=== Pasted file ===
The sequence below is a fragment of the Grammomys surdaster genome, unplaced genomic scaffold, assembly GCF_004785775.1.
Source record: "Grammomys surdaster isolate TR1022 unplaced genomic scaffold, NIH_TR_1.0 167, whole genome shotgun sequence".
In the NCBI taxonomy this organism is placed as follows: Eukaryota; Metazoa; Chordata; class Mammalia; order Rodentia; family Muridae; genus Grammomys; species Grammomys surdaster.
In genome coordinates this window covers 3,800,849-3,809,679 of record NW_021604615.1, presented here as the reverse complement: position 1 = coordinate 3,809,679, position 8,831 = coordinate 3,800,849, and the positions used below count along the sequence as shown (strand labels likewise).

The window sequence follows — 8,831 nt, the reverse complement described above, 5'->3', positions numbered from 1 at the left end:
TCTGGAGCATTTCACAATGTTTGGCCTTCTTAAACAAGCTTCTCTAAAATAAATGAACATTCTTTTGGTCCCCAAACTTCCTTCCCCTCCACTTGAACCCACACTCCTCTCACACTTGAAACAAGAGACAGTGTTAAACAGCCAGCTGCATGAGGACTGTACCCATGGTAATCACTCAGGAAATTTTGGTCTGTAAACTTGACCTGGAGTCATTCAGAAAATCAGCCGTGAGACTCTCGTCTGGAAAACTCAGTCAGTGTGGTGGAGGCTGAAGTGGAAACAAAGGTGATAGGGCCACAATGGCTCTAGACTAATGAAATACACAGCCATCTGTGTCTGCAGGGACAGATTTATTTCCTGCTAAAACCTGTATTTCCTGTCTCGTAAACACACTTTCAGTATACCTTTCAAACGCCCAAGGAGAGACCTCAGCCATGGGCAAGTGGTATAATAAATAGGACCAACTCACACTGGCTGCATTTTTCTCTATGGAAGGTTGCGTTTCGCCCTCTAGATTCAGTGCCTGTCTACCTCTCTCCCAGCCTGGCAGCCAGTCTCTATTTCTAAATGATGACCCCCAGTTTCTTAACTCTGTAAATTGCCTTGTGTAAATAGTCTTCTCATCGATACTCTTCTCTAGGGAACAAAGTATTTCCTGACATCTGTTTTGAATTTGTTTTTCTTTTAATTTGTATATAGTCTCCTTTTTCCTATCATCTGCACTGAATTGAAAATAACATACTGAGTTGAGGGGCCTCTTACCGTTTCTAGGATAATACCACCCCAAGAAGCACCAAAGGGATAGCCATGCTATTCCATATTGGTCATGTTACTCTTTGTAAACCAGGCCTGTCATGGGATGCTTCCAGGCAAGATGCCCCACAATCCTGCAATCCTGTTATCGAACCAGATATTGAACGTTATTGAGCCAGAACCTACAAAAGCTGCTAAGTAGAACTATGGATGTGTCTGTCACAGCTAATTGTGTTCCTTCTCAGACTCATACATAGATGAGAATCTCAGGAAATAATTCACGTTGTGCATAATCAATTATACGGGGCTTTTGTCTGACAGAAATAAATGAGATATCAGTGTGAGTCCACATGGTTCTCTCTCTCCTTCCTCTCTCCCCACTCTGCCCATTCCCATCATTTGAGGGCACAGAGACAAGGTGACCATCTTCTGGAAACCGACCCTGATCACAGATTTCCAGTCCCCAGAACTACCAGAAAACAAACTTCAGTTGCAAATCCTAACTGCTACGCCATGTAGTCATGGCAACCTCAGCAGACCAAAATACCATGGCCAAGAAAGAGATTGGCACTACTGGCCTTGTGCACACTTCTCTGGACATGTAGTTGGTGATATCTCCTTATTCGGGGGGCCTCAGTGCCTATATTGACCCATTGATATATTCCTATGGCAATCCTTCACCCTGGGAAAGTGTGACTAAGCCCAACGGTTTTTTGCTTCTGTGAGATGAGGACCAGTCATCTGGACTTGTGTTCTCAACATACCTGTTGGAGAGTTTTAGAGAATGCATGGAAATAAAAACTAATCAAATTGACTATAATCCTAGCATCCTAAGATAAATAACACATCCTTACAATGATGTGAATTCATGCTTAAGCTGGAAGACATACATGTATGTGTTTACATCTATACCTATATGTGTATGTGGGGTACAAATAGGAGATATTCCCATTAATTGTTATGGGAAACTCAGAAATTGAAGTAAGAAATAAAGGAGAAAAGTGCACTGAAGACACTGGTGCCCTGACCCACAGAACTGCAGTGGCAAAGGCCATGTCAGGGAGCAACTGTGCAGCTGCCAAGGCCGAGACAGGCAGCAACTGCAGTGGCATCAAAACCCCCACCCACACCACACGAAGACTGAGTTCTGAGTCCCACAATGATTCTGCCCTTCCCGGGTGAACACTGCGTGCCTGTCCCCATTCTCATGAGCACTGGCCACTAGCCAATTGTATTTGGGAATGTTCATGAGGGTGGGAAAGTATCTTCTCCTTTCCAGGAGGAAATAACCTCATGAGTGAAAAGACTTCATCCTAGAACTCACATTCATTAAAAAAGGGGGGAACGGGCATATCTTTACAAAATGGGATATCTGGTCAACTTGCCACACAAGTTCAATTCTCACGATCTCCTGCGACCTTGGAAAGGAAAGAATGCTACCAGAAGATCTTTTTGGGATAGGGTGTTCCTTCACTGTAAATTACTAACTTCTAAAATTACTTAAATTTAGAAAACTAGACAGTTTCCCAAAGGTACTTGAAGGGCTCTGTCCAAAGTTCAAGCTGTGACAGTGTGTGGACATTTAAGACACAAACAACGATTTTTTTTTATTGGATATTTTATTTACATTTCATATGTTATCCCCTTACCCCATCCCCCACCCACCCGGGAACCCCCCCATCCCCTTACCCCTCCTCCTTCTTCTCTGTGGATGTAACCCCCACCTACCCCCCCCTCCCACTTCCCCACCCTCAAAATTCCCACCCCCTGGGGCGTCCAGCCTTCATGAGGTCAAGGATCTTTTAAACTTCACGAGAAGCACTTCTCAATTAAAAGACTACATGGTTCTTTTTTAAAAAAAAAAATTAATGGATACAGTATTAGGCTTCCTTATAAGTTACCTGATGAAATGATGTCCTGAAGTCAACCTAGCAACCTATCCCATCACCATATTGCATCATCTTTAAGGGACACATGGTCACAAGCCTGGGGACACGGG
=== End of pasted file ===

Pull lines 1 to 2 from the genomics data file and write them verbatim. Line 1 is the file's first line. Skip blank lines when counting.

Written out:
The sequence below is a fragment of the Grammomys surdaster genome, unplaced genomic scaffold, assembly GCF_004785775.1.
Source record: "Grammomys surdaster isolate TR1022 unplaced genomic scaffold, NIH_TR_1.0 167, whole genome shotgun sequence".